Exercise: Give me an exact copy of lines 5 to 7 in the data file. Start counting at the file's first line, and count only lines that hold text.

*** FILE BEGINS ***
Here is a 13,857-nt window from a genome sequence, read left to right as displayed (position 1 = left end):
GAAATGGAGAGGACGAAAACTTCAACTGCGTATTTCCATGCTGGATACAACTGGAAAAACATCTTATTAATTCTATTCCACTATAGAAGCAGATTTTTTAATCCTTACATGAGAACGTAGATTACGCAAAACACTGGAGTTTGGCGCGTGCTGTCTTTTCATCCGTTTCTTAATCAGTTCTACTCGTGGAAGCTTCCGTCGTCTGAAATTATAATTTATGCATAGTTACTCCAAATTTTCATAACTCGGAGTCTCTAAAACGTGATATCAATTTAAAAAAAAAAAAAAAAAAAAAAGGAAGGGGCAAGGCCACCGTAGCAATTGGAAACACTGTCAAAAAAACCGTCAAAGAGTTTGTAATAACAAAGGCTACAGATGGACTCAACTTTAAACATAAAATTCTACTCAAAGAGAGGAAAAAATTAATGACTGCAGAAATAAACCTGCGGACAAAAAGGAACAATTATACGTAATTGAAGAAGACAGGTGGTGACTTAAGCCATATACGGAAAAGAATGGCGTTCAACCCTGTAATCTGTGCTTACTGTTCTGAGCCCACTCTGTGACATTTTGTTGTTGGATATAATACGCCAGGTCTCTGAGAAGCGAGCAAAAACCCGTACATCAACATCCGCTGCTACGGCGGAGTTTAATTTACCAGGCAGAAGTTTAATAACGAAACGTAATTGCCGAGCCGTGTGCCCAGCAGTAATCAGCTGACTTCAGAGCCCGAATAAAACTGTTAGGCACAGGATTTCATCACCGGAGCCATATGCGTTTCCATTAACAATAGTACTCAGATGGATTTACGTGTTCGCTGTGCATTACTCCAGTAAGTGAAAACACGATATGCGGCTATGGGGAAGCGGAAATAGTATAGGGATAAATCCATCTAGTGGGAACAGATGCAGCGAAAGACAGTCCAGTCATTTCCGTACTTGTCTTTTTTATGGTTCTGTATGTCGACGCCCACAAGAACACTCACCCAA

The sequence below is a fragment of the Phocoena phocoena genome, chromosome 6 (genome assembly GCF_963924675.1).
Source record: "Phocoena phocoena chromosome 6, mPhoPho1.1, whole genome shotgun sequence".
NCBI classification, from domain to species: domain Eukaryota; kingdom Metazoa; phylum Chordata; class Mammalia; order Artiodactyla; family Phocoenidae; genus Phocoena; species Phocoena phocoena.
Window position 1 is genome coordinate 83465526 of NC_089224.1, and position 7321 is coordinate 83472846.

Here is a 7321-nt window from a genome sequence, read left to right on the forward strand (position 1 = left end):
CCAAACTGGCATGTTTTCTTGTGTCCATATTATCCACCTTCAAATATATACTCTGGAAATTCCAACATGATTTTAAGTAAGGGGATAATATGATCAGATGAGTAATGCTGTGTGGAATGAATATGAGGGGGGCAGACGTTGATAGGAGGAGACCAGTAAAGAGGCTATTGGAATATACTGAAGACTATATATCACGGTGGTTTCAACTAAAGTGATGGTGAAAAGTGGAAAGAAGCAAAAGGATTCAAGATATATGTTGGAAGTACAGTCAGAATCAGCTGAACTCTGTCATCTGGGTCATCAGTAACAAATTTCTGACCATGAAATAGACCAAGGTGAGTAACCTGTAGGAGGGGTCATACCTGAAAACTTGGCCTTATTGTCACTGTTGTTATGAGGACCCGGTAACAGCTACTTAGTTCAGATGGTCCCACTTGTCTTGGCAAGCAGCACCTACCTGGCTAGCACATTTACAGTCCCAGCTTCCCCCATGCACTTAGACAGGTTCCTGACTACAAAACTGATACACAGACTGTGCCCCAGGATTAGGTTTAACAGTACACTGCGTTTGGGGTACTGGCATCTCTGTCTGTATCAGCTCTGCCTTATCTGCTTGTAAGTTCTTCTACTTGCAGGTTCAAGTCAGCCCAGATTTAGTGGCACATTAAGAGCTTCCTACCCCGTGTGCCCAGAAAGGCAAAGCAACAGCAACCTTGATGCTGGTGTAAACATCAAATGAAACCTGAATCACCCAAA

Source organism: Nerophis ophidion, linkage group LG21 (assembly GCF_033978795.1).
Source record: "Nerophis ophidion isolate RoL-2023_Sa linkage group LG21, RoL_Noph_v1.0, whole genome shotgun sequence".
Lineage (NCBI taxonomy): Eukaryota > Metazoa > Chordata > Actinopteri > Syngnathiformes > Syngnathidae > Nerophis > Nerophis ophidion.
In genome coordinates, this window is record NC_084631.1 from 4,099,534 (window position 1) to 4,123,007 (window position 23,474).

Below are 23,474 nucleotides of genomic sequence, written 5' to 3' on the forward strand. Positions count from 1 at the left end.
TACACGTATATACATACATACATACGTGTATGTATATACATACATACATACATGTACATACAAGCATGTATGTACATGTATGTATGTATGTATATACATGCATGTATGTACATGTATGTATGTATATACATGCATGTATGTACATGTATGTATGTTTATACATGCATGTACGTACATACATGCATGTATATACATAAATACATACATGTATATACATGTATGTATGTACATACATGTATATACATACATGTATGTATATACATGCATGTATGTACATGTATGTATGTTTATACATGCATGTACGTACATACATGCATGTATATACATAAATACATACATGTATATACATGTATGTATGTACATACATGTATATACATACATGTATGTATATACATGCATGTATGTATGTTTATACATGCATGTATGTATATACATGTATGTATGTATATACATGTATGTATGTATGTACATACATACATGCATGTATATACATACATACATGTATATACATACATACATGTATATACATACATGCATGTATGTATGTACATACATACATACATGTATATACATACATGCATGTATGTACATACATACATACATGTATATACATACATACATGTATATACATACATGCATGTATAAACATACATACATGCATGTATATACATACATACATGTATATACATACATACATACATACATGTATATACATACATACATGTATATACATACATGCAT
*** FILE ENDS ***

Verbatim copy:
NCBI classification, from domain to species: domain Eukaryota; kingdom Metazoa; phylum Chordata; class Mammalia; order Artiodactyla; family Phocoenidae; genus Phocoena; species Phocoena phocoena.
Window position 1 is genome coordinate 83465526 of NC_089224.1, and position 7321 is coordinate 83472846.

Here is a 7321-nt window from a genome sequence, read left to right on the forward strand (position 1 = left end):